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Loneliness 'a growing threat to public health' with one in five people in Wales affected

Loneliness affects one in five people in Wales. Credit: PA Images

Loneliness is a "growing threat to public health" as the Welsh Government launches a national conversation on how to tackle the problem.

Huw Irranca-Davies AM, Minister for Social Care, has said "loneliness and isolation" needs to be tackled. One in five people in Wales experience loneliness, with young people most likely to be affected.

A 'national conversation' is being launched on the issue. Credit: PA Images

The Welsh Government's proposed approach to loneliness is to focus on early intervention. The new proposals will focus on key areas including, skills and employability, housing, social care, mental health, and early years.

As a government, we are committed to securing the best possible health, well-being and quality of life for all people in Wales. Preventing people from becoming lonely and isolated must be a national priority for us, because it will not only improve people's lives, but it will also help reduce demand for health and social services in the future.

I am keen to hear from people living in all parts of Wales as part of this consultation process. Working together, we can ensure our communities and the social fabric that binds them together, are as resilient as they can be.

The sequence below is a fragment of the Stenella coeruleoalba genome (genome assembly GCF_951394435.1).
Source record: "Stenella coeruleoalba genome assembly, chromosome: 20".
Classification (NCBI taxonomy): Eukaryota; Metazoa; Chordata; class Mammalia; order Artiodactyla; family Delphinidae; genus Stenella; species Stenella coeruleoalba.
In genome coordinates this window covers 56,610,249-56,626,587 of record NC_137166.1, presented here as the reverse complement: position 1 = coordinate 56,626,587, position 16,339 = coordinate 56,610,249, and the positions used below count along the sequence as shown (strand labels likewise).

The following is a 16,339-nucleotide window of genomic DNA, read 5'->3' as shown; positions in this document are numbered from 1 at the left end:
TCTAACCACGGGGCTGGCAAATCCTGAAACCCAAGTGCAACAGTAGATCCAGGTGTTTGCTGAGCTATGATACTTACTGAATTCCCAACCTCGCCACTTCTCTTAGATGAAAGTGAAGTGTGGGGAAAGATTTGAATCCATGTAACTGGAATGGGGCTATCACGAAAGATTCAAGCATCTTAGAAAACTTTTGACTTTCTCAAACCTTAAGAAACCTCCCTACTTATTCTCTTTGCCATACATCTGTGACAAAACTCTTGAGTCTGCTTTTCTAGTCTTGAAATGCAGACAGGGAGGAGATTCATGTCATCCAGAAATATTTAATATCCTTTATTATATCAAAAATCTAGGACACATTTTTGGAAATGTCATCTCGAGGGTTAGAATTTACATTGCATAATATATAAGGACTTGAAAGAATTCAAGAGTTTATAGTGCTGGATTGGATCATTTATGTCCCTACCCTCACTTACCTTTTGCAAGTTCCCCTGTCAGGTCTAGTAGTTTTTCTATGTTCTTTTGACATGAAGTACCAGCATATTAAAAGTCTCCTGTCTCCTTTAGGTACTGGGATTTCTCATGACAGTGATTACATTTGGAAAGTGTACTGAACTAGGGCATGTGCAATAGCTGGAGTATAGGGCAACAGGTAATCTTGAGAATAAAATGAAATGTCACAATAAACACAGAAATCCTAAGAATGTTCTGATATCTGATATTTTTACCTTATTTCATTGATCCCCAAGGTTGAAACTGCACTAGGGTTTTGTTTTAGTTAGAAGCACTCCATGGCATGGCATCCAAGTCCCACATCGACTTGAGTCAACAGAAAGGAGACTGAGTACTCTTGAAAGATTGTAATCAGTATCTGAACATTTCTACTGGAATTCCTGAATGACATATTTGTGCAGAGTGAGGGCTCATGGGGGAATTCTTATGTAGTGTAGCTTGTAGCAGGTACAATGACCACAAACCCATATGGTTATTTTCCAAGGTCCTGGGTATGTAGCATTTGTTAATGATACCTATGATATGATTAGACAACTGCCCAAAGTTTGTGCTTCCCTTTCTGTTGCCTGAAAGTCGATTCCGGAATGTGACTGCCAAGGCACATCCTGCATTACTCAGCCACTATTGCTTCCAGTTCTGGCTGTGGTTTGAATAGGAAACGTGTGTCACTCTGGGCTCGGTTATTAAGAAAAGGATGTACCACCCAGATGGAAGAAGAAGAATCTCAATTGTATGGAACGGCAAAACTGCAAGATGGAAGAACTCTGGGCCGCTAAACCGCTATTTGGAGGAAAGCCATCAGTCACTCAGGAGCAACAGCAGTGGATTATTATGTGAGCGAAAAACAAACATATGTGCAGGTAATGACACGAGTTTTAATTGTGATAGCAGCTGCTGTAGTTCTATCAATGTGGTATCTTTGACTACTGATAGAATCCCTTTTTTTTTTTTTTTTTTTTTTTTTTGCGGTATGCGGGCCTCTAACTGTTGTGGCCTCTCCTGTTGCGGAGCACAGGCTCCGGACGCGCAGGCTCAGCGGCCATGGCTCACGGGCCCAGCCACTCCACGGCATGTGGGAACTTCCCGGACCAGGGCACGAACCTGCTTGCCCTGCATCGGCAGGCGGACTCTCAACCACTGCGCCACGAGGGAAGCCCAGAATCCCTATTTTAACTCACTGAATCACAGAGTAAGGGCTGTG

– Huw Irranca-Davies AM

We are encouraged that the government is taking a broad view of the issues surrounding loneliness and isolation.

Our own research found that 75,000 older people in Wales have reported ‘always or often’ feeling lonely which can have a detrimental effect on people’s physical and mental health. Loneliness can also increase the pressures on our already overwhelmed health and social services.

Poor transport infrastructure, poorly designed townscapes, a lack of local amenities and facilities as well as digital exclusion can all contribute to an older person’s sense of isolation .

We need to remove such barriers that prevent older people from engaging fully with their local communities and provide support for those who are experiencing loneliness as a result of issues such as bereavement and retirement.

– Age Cymru’s chief executive Victoria Lloyd